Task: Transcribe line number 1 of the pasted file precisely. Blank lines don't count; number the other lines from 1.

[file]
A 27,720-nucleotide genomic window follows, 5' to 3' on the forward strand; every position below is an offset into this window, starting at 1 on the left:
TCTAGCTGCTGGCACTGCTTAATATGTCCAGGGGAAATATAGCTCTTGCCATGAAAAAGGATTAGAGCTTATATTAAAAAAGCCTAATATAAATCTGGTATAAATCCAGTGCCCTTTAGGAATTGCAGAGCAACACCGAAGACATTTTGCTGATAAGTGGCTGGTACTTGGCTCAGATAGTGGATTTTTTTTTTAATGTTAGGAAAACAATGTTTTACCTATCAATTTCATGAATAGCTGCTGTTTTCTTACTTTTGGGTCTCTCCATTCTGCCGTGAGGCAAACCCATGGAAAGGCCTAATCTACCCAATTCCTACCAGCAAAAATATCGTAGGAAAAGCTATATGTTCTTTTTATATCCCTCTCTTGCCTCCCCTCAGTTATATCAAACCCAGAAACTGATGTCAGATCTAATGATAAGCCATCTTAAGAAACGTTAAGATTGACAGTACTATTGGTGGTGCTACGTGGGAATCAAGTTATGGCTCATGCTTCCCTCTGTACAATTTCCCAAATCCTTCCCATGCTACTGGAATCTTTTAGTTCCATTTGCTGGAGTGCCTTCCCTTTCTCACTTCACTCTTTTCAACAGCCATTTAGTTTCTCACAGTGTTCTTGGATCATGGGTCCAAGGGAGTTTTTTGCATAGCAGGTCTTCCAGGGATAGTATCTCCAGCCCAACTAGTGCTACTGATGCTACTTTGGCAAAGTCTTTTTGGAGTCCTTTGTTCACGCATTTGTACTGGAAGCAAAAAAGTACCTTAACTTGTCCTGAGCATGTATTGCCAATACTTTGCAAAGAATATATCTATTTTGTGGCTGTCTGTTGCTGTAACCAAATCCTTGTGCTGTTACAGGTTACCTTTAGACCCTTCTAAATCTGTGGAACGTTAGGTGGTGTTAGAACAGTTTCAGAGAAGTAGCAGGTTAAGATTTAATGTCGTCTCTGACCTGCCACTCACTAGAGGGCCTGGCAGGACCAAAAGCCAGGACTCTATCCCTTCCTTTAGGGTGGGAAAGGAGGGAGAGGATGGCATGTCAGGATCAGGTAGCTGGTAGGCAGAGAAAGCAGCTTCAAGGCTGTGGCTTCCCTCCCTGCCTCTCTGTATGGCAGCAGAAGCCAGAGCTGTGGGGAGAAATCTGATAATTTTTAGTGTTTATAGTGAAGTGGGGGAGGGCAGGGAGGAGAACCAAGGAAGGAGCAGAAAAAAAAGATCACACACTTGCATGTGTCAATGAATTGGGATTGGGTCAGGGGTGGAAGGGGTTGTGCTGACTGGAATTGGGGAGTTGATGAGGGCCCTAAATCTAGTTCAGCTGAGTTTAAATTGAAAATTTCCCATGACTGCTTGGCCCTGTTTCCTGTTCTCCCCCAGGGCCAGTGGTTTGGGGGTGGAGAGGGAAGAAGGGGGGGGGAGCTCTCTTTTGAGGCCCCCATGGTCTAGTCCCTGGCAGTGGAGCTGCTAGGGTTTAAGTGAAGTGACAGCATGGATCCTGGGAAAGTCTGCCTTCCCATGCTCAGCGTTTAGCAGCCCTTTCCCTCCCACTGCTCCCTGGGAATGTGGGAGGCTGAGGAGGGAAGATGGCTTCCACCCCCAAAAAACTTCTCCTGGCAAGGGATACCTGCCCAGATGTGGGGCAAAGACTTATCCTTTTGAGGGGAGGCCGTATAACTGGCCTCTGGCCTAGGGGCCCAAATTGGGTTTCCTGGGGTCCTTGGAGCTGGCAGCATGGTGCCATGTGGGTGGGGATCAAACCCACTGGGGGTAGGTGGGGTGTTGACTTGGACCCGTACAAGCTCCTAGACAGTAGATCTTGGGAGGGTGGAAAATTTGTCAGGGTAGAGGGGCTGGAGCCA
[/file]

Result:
A 27,720-nucleotide genomic window follows, 5' to 3' on the forward strand; every position below is an offset into this window, starting at 1 on the left: